It’s no secret that Don and I have always been a bit unconventional. We’d officially been a thing for a few weeks before going on our first date, and had spent only a handful of nights apart by the time we decided to move in together, just three months into our relationship. After rushing into cohabitation, we waited nearly eight years to make it official and when it did finally come time to get married, I handed him a stack of cash and a photo of the ring I wanted custom-made. As for wedding vows… well, we both sort of forgot to write them so we just made them up on the spot. Given our history, it just makes sense that when it comes to domestic duties and raising a family, we’d take a bit of a non-traditional approach there, too.
Almost a year ago now, Don gave his notice at a job he only kinda-sorta liked, and I accepted a job that I hands-down love. I went back to work full-time, and Don said good-bye to the corporate world and hello to CBC Kids. His official title on Facebook now reads: Hausband at The Sunshine Brigade.
And it’s a role he’s wholly embraced.
While I’m off at work talking to grown-ups and earning a paycheque, Don is home doing the most important job ever: raising Nyana. From morning ’til night, it’s daddy/daughter time; Nyana and Don getting breakfast together, going grocery shopping, going to doctors’ appointments, going to the park. From first light until the middle of the night, she and I are his number one priority, and the upkeep of the house, his second. He does it all, and I do very little. If I were to draft a chart outlining household responsibilities, you would find “bath time”, “dinner dishes”, and “managing finances” beside my name. Beside Dons, everything else. Everything. I go to work and pay the bills; he raises our child manages the home. It’s very much a role reversal.
So as you can imagine, Saturday and Sunday are often mama/daughter days. I get to dress her and do her hair and take her grocery shopping and to the park. Sometimes we go on transit adventures into the city and sometimes we have shopping lunch dates at the mall. I get to give Don a bit of a break from his non-stop job—who am I kidding, he vacuums on Saturdays when Nyana and I go out—but most importantly, I get to feel like her mum for 48 hours. It’s not how I’d imagined my life as a mother; when I was growing up my mum ran a daycare out of our home and there were always handfuls of kids around our house. I grew up believing I was great with kids and I that loved them dearly and that I would have at least four of my own. I would be a stay-at-home-mum until the kids were in school and I’d fill my days making playdough and brownies and family meals. I always saw myself as a working mother eventually, but I never imagined myself as the sole breadwinner for the children’s earliest years.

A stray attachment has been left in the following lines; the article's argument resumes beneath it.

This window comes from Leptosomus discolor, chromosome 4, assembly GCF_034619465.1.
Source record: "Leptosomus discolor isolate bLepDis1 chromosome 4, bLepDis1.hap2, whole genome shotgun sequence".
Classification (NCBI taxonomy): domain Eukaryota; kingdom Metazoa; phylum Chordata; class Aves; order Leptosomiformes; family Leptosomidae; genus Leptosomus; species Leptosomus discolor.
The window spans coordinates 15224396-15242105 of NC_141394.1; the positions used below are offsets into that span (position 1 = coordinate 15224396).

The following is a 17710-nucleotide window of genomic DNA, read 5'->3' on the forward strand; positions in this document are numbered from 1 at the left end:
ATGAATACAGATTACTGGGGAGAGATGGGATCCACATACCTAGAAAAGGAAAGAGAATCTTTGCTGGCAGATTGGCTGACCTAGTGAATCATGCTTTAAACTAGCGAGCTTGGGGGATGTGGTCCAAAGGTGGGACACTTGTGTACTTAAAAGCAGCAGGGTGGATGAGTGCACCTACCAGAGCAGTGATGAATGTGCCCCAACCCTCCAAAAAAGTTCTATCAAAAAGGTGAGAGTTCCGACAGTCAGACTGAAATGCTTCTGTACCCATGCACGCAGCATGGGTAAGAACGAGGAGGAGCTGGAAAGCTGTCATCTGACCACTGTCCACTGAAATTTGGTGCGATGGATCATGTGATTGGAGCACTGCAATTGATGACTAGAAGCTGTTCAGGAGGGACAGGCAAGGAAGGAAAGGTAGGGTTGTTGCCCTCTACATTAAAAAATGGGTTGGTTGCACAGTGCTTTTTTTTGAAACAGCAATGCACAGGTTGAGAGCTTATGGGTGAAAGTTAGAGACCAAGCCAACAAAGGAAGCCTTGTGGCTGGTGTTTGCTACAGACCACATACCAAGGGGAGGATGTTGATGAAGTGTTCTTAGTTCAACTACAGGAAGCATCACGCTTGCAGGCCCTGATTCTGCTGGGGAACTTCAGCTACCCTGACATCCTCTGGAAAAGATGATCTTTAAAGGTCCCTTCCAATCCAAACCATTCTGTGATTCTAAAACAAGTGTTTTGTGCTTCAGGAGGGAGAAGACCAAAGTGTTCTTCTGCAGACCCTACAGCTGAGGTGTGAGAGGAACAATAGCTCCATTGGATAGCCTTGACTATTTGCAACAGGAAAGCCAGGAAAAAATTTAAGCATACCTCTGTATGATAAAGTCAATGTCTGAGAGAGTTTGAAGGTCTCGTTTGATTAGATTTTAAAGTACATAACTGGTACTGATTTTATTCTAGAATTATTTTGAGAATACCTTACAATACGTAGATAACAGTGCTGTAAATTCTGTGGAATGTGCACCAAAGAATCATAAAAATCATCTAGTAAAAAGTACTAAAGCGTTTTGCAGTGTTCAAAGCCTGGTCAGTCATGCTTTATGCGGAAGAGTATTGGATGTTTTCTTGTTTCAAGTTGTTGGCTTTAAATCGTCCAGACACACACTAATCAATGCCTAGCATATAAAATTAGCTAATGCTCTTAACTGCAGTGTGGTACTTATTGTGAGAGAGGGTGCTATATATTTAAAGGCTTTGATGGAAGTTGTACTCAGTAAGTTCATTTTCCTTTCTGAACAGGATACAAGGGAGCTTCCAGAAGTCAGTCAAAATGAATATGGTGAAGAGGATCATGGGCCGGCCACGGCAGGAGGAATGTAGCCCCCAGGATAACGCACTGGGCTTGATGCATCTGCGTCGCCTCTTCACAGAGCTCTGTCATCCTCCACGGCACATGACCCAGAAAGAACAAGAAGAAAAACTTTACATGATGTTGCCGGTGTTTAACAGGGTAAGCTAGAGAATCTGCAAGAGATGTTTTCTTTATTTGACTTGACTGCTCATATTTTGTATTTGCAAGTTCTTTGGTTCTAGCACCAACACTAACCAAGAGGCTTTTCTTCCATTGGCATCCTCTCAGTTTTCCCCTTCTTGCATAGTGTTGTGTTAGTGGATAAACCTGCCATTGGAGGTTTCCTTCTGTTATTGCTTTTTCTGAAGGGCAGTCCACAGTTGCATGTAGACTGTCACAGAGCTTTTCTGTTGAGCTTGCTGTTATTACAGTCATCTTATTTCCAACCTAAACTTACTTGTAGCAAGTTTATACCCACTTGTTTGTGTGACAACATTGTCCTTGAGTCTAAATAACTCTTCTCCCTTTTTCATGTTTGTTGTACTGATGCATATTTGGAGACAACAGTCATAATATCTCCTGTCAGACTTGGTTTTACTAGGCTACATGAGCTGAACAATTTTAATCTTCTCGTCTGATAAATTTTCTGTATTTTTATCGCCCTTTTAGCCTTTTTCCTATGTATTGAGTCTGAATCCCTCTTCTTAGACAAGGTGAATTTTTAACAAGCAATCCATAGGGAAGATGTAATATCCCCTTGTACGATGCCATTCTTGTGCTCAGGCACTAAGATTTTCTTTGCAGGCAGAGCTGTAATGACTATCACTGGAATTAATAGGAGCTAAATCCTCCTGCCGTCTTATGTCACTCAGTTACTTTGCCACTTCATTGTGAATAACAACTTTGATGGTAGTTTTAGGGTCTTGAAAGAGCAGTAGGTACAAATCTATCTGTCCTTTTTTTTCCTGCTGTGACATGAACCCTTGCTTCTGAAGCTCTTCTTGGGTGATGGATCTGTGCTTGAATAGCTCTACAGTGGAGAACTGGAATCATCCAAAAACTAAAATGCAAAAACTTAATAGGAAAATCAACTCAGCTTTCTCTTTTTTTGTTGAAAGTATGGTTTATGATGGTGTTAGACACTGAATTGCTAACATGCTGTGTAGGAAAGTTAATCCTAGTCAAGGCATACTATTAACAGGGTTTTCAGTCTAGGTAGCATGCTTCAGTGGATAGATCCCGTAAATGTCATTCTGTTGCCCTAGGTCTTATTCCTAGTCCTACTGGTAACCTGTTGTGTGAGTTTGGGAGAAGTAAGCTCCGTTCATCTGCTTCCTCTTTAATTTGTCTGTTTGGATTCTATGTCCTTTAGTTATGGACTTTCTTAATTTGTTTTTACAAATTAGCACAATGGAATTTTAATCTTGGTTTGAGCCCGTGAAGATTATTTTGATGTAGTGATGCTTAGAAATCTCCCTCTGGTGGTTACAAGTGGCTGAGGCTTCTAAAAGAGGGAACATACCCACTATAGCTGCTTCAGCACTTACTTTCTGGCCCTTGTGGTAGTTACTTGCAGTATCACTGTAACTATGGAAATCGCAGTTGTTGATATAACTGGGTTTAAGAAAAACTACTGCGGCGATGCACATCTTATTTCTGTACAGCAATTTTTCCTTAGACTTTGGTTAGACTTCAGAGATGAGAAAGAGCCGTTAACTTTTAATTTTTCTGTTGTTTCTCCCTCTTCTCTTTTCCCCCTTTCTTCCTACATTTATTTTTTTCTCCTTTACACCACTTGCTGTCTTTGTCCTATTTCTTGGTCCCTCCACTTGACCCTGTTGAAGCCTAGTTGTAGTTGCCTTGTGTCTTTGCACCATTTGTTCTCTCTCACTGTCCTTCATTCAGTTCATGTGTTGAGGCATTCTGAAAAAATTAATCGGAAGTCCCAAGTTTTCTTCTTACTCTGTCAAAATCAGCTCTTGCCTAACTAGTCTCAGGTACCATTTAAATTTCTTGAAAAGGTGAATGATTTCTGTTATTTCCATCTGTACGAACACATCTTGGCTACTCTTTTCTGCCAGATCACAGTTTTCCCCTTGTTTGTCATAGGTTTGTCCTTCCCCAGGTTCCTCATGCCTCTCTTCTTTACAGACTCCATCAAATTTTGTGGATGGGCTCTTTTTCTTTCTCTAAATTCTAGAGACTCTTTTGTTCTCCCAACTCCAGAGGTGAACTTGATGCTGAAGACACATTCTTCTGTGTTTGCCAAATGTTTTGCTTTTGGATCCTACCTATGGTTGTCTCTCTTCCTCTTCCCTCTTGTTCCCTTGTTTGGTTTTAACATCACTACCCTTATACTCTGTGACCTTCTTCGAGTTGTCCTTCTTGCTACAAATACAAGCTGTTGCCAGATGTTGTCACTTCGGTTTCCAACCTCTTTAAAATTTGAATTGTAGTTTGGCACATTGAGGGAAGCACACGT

Not that I’m complaining. I think back to those days in the NICU when I was so impatient to get her home, and then when we did finally get her home, how impatient I was with her and her tackle and the lack of normalcy that surrounded us. Don’t get me wrong, it was wonderful having her home, but in retrospect there was a lot of frustration and unhappiness on my part, being home alone with her and her BPD and her machines that kept her alive. In those months between us bringing her home and me going back to work, I learned that while I am a great mum, I am not a great stay-at-home mum.
And I’m OK with that, as I look around the playground at the other weekend parents; mostly dads who work full-time to support their families like I do and so often miss out on the mundane day-to-day bonding moments between parent and child. Sure, it means I often fumble through my time with Ny—I don’t know her wants and needs the way Don does, I don’t speak her language the way he does, I almost always screw up routines that he’s so meticulously put in place and I frequently contradict his parenting styles—but it also means that I get to squeeze a whole week of love into 48 hours and a few after-work cuddles. And no, it’s not easy to step aside five days a week and let her be a daddy’s girl, to let go of the internal maternal instinct and let Don run the show, but it’s ultimately what’s best for Nyana and best for our family. One of us has to be the weekend parent, and it just happens that in our house, that parent is me. And as long as Nyana is OK with that, then yeah, I’m OK with that too.